Long-Clawed Ground Squirrel


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Long-Clawed Ground Squirrel

 

(Spermophilopsis leptodactylus), the only representative of a genus of rodents of the family Sciuridae. The body measures as much as 30 cm in length, and the tail, as much as 10 cm. The coloring of the upper parts is sandy yellow, and the tail is black beneath, with a white fringe. The claws are very long, especially on the digits of the anterior extremities. The summer pelage is short and bristly, and the winter pelage is long and soft.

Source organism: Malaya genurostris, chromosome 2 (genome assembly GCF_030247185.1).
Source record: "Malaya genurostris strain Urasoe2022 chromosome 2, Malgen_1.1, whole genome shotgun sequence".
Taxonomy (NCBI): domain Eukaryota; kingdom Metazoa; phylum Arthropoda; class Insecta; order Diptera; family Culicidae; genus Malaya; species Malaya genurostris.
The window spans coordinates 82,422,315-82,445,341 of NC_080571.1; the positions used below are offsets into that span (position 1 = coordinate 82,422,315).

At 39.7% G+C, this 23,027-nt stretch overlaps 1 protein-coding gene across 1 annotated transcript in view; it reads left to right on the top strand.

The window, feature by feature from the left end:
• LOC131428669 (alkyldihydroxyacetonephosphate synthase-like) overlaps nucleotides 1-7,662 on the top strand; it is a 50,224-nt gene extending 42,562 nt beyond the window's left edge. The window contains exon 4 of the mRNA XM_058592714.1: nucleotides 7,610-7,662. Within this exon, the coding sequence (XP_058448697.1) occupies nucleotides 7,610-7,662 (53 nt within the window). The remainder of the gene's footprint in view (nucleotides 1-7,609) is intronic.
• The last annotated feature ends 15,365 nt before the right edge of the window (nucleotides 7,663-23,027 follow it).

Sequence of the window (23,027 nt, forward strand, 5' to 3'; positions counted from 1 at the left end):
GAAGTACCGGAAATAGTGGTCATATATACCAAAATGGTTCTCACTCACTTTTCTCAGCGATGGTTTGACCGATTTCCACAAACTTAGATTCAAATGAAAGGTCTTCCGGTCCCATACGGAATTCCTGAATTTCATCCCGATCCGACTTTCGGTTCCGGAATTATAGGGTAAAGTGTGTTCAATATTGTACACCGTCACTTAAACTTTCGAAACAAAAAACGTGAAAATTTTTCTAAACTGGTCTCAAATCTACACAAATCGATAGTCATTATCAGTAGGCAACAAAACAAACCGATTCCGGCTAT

The long-clawed ground squirrel lives in sandy deserts of Middle Asia and Kazakhstan. Active in the daytime the year round, it feeds on underground and aboveground parts of plants, as well as insects. Once (sometimes twice) a year, the female gives birth to three to seven offspring. The fur is not of the finest quality. The animal is a natural carrier of the causative agents of plague and other diseases.

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